With a raft of high profile retail sites crashing this morning, Mike Austin, CEO of Triggered Messaging looks at what brands can do to prepare for the next online rush as the festive shopping spree starts…
Very early on Friday morning before braving the rush hour traffic I decided to take a sneak peak at the Black Friday deals. First port of call was Currys to check out some gadgets, but instead of the home page I was greeted with advice that due to website traffic demands I had been placed in a queue and the wait was over one hour. Tesco and a number of other retailers had a similar approach. Meanwhile, on television there were reports showing frenzied crowds hitting the stores, desperate to get a bargain, as doors opened an hour earlier than usual.
This isn’t unusual and it is often a result of organisations underestimating demand. So, when there is a big video game launch, or tickets for a big concert or festival go on sale we all end up experiencing the same thing and everyone hates it.
However, thinking as an e-marketing professional I do also wonder what impact this has on consumer behaviour. I recall a presentation many years ago talking about the holiday deals offered on the likes of Ceefax or Teletext. It was suggested that if you keep people waiting on hold for a long time it would increase their propensity to buy. I must say that I think there is an element of truth in this, as whilst I waited to get online, yes I was frustrated, but I was also intrigued: What was getting everyone so excited? Where the deals really that good? If I bow out now will I live to regret it? Also, when I did eventually get on to the site I was far more inclined to purchase the items I placed in my basket, partly because I didn’t want to miss out on the deal, but also because I couldn’t face queuing again. Queuing is also used as a deliberate strategy in theme parks – if there’s a big queue, the ride “must be good”.
So, in some respects creating a sense of panic buying (whether it is done intentionally or not) does seem to have an impact, although the proof will be in the sales figures that will be published. However, under-estimating traffic and creating queues is also a sure fire way to irritate customers and get them looking elsewhere. Sure, if I queue and get a bargain, the chances are I will be a happy customer, but if the discounts fail to meet my expectations I will undoubtedly be disappointed and reluctant to return in a hurry.
Also, how many times have you been in a supermarket with your partner and the queue is huge at the checkouts, and you decide to take a queue each and whichever moves faster that is the one you go for? I found myself doing exactly this but in the digital world, with three browser windows (two on my laptop and one on the tablet) running at the same time but for different stores.
In my view preparation is everything and just like Christmas, we all know that Black Friday comes around every year, so ensuring the website is able to cope with increased demand is vital. However, you can also create a sense of anticipation using relatively simple yet highly effective techniques such as count-down timers both online and in the email messages that are sent. Used in an email a countdown timer displays the time left until the launch of the sales at the point at which the recipient opens the message, and adjusts accordingly for every subsequent open.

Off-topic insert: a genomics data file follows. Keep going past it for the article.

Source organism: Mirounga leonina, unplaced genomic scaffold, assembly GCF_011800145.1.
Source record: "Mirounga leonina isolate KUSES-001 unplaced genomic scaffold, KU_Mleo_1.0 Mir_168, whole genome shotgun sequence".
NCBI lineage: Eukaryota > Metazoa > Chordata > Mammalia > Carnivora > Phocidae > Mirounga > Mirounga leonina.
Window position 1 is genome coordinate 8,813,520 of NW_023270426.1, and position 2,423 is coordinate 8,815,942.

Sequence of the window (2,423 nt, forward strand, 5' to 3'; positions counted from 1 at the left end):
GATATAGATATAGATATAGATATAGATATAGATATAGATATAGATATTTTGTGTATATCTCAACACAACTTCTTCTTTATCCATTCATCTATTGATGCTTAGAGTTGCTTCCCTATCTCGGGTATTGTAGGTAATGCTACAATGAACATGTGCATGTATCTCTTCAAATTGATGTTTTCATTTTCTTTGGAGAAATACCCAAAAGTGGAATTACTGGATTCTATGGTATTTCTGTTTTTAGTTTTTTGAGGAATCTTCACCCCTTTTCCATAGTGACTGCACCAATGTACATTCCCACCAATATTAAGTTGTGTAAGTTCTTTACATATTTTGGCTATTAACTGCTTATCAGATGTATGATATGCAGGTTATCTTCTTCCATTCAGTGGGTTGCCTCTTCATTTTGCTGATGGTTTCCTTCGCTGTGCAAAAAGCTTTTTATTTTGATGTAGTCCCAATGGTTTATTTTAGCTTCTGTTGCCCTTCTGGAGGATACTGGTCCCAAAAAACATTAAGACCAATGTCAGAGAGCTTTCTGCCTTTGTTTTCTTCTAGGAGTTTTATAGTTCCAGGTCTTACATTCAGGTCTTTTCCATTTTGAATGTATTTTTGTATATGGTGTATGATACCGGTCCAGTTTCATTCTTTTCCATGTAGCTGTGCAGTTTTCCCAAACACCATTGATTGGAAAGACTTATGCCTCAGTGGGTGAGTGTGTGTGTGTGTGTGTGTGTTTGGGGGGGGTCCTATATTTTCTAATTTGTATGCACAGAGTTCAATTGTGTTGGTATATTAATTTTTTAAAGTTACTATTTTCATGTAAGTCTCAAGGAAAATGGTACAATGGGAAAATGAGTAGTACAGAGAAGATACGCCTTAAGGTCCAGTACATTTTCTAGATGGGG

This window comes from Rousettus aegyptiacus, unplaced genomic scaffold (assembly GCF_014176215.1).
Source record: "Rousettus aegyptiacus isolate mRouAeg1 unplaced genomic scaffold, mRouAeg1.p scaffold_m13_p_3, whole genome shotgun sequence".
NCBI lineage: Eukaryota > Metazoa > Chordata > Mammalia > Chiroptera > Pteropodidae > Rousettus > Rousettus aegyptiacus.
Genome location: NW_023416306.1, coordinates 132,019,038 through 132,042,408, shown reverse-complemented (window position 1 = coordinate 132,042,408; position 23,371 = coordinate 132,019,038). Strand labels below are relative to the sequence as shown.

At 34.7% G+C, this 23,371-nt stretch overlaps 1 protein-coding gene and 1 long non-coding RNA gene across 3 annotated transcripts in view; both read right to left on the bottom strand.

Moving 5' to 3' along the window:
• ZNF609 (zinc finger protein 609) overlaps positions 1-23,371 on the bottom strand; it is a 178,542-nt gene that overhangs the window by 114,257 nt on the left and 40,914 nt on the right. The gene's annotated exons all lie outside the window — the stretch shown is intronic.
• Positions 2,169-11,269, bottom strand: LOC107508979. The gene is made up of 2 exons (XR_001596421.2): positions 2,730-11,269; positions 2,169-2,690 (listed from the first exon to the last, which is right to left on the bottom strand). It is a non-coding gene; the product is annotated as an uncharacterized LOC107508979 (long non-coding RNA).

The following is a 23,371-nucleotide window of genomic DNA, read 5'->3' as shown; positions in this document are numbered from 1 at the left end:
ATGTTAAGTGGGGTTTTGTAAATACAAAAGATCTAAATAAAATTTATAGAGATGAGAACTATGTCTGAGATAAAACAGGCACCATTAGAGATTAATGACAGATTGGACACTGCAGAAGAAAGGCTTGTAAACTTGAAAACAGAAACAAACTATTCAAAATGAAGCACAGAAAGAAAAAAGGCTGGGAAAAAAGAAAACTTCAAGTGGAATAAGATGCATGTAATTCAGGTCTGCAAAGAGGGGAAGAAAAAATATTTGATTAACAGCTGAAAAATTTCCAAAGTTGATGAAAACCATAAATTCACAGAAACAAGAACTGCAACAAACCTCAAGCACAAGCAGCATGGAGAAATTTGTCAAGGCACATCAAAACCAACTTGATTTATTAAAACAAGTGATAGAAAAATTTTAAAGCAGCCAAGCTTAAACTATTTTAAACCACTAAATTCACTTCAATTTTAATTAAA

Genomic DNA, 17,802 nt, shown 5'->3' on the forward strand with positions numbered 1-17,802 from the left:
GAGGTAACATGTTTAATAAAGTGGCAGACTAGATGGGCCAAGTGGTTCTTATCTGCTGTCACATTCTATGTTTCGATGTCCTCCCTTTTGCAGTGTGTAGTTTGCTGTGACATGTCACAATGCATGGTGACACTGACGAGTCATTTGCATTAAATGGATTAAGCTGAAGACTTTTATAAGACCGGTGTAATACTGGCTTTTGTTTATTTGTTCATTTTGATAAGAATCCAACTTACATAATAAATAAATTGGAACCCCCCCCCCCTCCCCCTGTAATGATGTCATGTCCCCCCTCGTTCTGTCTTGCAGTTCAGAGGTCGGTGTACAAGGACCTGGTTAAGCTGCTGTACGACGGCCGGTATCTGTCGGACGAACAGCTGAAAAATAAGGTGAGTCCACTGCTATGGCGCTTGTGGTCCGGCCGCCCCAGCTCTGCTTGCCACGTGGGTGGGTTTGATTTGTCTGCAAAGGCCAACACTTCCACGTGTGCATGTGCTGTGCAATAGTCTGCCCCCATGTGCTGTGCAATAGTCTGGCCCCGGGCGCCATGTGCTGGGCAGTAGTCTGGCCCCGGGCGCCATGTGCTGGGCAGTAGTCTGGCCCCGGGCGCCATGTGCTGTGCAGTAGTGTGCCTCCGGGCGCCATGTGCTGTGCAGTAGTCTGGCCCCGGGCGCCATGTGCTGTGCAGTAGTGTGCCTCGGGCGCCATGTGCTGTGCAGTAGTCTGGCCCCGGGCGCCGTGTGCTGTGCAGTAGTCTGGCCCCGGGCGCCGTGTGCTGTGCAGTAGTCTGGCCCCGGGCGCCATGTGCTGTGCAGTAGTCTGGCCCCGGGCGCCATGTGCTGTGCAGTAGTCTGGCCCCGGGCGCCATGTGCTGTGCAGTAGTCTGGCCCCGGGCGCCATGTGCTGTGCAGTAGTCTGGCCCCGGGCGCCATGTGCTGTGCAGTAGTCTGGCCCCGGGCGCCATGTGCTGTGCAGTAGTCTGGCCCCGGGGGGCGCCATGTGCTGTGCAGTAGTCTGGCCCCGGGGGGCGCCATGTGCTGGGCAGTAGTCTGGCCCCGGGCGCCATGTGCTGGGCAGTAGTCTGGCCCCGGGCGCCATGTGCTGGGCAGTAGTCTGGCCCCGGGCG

Also, don’t forget about cart and browse abandonment. Yes, people are arguably more motivated to buy there and then on a day such as Black Friday, but there will inevitably be those who, for one reason or another, are unable to complete the transaction. If you still have stock available then a timely email that makes it easy for them to make the purchase will have a big impact. Similarly, if browsers are searching for products that become out-of-stock and are subsequently replenished, a message to those who expressed an interest, or even those who just looked at the products, telling them that the products
are now available is a great way to boost sales.
As Brits are renowned for our ability to queue but relying on the patience of the consumer is not a great long-term strategy for engaging customers and creating loyalty. If you keep potential customers waiting, you are playing with fire. Use these tactics sparingly and with great care.
About Triggered Messaging
Organisations use the Triggered Messaging system to recover up to 20% of abandoned carts with real-time messaging and drive additional revenue from marketing emails and web sites. The company has developed a highly evolved technology that responds directly to the behavioural triggers of online customers. It is incredibly simple to set up and use with no installation – and it integrates instantly with any web store (supported carts).
Real-time data is collected as the customer shops and then used to issue targeted messages that reduce cart abandonment, boost sales and encourage repeat custom. This data, profiling in detail customer preferences and purchasing habits, can also be used to dramatically enhance the performance of any existing marketing platforms by enabling micro-segmentation and personalisation of all email campaigns.
Triggered Messaging has been designed to effectively boost sales revenues for any sized business and can be tailored accordingly. The company is a pioneer in creating advanced technology that is both affordable and practical for smaller businesses as well as larger ones. Triggered Messaging complements Google Analytics, eliminating the need for using expensive, bulky solutions. It can also be integrated with large ESPs (supported ESPs), hence our growing popularity with partners such as Exact Target.